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Tiny darkling beetle

mealworm beetle

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11 replies to this topic

#1 Offline MC Wren - Posted September 12 2016 - 4:49 PM

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I have a mealworm farm (Tenebrio molitor), and a few minutes ago I found one beetle that is MUCH smaller than the average darling beetle in my farm. The following picture shows it next to an average sized beetle. Can anyone tell me why?

#2 Offline MC Wren - Posted September 12 2016 - 4:53 PM

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#3 Offline Salmon - Posted September 12 2016 - 5:32 PM

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I dunno, (probably just a stunted specimen), but it sort of reminds me of some of the wild darling beetles I find by peeling bark off of logs. I read somewhere that wild T. molitor are found under bark, which makes me wonder if some of those species could potentially be farmed the same way and perhaps be faster growing, hardier or otherwise better alternatives to the common mealworm.

#4 Offline Batspiderfish - Posted September 12 2016 - 5:52 PM

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Could be Tribolium castaneum.


If you've enjoyed using my expertise and identifications, please do not create undue ecological risk by releasing your ants. The environment which we keep our pet insects is alien and oftentimes unsanitary, so ensure that wild populations stay safe by giving your ants the best care you can manage for the rest of their lives, as we must do with any other pet.

 

Exotic ants are for those who think that vibrant diversity is something you need to pay money to see. It is illegal to transport live ants across state lines.

 

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#5 Offline T.C. - Posted September 12 2016 - 6:25 PM

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IDK, but seen those black beetles under bark :)


tn_gallery_7007_2188_16206.png

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#6 Offline MC Wren - Posted September 12 2016 - 6:44 PM

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I dunno, (probably just a stunted specimen), but it sort of reminds me of some of the wild darling beetles I find by peeling bark off of logs. I read somewhere that wild T. molitor are found under bark, which makes me wonder if some of those species could potentially be farmed the same way and perhaps be faster growing, hardier or otherwise better alternatives to the common mealworm.


I've had the exact same thought! Someone should definitely try that!

#7 Offline MC Wren - Posted September 12 2016 - 6:47 PM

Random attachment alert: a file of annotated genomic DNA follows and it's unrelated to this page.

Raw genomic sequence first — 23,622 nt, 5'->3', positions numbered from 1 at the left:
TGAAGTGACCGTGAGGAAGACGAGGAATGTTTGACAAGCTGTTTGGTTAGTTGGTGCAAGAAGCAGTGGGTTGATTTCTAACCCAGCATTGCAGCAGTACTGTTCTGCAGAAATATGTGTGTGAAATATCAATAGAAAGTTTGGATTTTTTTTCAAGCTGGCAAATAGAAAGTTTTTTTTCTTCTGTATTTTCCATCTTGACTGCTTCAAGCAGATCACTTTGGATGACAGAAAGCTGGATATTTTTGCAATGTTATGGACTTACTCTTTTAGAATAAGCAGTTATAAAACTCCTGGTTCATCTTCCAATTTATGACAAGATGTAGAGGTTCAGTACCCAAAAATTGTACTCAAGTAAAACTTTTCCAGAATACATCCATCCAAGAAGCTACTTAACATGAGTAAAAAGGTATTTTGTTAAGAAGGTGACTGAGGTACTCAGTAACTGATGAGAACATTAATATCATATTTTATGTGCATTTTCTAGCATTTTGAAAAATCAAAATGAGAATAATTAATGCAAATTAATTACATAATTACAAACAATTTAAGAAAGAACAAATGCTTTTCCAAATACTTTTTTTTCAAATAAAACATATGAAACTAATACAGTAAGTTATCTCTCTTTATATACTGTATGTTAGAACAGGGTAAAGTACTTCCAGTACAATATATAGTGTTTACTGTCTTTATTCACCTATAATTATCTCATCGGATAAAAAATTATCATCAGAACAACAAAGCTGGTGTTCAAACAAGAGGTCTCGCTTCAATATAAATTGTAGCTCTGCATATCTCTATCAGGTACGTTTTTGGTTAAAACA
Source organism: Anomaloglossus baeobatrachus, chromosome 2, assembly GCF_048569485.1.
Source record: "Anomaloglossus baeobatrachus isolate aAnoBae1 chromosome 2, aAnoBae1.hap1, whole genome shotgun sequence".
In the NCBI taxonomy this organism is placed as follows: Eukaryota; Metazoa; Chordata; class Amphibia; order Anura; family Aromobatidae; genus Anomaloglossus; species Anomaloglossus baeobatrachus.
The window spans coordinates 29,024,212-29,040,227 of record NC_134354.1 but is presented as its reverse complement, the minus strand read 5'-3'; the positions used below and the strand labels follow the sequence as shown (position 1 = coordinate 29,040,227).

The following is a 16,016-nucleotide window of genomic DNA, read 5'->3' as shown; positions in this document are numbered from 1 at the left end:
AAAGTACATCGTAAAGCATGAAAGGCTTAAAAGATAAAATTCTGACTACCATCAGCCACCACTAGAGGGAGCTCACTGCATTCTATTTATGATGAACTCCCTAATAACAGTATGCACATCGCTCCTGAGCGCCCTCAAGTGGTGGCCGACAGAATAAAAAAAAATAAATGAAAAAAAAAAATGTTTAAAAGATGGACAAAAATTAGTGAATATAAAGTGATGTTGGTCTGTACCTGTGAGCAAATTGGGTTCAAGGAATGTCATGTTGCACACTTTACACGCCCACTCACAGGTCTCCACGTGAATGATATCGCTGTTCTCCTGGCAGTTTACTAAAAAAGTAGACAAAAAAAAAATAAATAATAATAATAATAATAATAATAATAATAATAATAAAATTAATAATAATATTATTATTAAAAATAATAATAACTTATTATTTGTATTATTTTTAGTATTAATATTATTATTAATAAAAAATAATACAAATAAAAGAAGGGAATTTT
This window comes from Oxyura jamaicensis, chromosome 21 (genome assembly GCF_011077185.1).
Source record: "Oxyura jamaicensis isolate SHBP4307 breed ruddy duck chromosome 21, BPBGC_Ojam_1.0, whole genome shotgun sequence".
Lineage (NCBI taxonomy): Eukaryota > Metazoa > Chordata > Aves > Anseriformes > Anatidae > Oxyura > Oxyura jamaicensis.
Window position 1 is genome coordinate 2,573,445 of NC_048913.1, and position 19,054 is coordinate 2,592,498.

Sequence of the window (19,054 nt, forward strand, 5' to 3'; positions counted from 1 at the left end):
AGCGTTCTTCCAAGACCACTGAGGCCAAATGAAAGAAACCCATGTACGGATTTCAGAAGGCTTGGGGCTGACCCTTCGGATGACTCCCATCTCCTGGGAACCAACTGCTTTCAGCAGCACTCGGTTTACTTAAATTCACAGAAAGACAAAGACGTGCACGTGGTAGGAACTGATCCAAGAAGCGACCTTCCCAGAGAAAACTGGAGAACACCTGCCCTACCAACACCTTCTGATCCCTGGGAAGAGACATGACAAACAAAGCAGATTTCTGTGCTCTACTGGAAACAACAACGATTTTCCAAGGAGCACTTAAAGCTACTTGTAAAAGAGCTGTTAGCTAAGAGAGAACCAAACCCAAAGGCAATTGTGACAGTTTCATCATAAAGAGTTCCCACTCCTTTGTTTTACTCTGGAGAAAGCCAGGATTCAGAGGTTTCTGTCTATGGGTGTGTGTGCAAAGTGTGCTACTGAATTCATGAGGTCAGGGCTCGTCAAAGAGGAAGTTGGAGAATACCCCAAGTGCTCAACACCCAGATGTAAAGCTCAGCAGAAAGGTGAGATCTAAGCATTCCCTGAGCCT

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Could be Tribolium castaneum.

I don't think so. I considered that earlier, but it looked a lot more like T. molitor. Plus, I can't see how any other beetles could possibly get into my culture. It's on the second floor of a suburban house.

Edited by MC Wren, September 12 2016 - 6:47 PM.


#8 Offline Batspiderfish - Posted September 12 2016 - 7:21 PM

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How long have you had the culture? Tenebrio obscurus is another option. Do you know if the beetle eclosed recently?


  • MC Wren likes this

If you've enjoyed using my expertise and identifications, please do not create undue ecological risk by releasing your ants. The environment which we keep our pet insects is alien and oftentimes unsanitary, so ensure that wild populations stay safe by giving your ants the best care you can manage for the rest of their lives, as we must do with any other pet.

 

Exotic ants are for those who think that vibrant diversity is something you need to pay money to see. It is illegal to transport live ants across state lines.

 

----

Black lives still matter.


#9 Offline dermy - Posted September 13 2016 - 3:13 AM

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Assuming it just recently turned into a beetle it looks like just a "not fully darkened" small Mealworm beetle, size differences happen quite a bit in my Colony.



#10 Offline MC Wren - Posted September 13 2016 - 12:36 PM

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How long have you had the culture? Tenebrio obscurus is another option. Do you know if the beetle eclosed recently?

I've had the culture for a while now... Probably about 6 months.

#11 Offline MC Wren - Posted September 13 2016 - 12:37 PM

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How long have you had the culture? Tenebrio obscurus is another option. Do you know if the beetle eclosed recently?

Also, it must have eclosed somewhat recently, since it's still brown.

#12 Offline Batspiderfish - Posted September 14 2016 - 5:20 AM

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I was asking because some of the Tribolium spp. are naturally brown/red.


If you've enjoyed using my expertise and identifications, please do not create undue ecological risk by releasing your ants. The environment which we keep our pet insects is alien and oftentimes unsanitary, so ensure that wild populations stay safe by giving your ants the best care you can manage for the rest of their lives, as we must do with any other pet.

 

Exotic ants are for those who think that vibrant diversity is something you need to pay money to see. It is illegal to transport live ants across state lines.

 

----

Black lives still matter.






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